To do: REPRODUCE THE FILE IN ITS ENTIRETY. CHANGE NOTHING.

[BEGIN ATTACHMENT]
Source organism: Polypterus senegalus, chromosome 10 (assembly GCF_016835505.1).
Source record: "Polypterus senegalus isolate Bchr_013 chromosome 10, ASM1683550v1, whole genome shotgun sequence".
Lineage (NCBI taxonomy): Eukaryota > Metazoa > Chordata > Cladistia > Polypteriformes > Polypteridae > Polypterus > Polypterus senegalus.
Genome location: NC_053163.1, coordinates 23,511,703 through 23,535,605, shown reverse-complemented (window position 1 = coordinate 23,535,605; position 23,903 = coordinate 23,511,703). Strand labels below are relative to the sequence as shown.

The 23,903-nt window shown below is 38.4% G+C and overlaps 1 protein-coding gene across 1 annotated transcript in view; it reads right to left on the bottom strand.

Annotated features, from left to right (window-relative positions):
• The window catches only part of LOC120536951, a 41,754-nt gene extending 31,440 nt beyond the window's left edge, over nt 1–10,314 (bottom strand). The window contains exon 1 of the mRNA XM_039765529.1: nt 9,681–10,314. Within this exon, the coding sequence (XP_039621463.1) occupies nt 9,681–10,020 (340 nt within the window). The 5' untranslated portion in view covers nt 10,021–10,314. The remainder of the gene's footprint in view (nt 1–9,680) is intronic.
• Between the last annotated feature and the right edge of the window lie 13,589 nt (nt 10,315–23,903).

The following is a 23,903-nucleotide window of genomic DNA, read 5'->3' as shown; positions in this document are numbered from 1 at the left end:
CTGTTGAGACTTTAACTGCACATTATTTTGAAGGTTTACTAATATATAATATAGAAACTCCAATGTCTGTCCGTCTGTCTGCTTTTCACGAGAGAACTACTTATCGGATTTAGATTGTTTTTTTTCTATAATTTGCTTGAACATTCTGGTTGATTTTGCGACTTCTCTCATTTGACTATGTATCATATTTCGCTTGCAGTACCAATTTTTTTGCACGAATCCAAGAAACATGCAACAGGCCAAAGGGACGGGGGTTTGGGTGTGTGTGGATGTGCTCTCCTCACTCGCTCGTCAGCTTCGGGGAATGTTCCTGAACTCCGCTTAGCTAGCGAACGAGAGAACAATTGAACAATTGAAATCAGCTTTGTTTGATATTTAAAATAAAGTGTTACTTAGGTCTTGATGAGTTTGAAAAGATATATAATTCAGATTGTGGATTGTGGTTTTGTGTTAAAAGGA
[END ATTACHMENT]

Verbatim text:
Source organism: Polypterus senegalus, chromosome 10 (assembly GCF_016835505.1).
Source record: "Polypterus senegalus isolate Bchr_013 chromosome 10, ASM1683550v1, whole genome shotgun sequence".
Lineage (NCBI taxonomy): Eukaryota > Metazoa > Chordata > Cladistia > Polypteriformes > Polypteridae > Polypterus > Polypterus senegalus.
Genome location: NC_053163.1, coordinates 23,511,703 through 23,535,605, shown reverse-complemented (window position 1 = coordinate 23,535,605; position 23,903 = coordinate 23,511,703). Strand labels below are relative to the sequence as shown.

The 23,903-nt window shown below is 38.4% G+C and overlaps 1 protein-coding gene across 1 annotated transcript in view; it reads right to left on the bottom strand.

Annotated features, from left to right (window-relative positions):
• The window catches only part of LOC120536951, a 41,754-nt gene extending 31,440 nt beyond the window's left edge, over nt 1–10,314 (bottom strand). The window contains exon 1 of the mRNA XM_039765529.1: nt 9,681–10,314. Within this exon, the coding sequence (XP_039621463.1) occupies nt 9,681–10,020 (340 nt within the window). The 5' untranslated portion in view covers nt 10,021–10,314. The remainder of the gene's footprint in view (nt 1–9,680) is intronic.
• Between the last annotated feature and the right edge of the window lie 13,589 nt (nt 10,315–23,903).

The following is a 23,903-nucleotide window of genomic DNA, read 5'->3' as shown; positions in this document are numbered from 1 at the left end:
CTGTTGAGACTTTAACTGCACATTATTTTGAAGGTTTACTAATATATAATATAGAAACTCCAATGTCTGTCCGTCTGTCTGCTTTTCACGAGAGAACTACTTATCGGATTTAGATTGTTTTTTTTCTATAATTTGCTTGAACATTCTGGTTGATTTTGCGACTTCTCTCATTTGACTATGTATCATATTTCGCTTGCAGTACCAATTTTTTTGCACGAATCCAAGAAACATGCAACAGGCCAAAGGGACGGGGGTTTGGGTGTGTGTGGATGTGCTCTCCTCACTCGCTCGTCAGCTTCGGGGAATGTTCCTGAACTCCGCTTAGCTAGCGAACGAGAGAACAATTGAACAATTGAAATCAGCTTTGTTTGATATTTAAAATAAAGTGTTACTTAGGTCTTGATGAGTTTGAAAAGATATATAATTCAGATTGTGGATTGTGGTTTTGTGTTAAAAGGA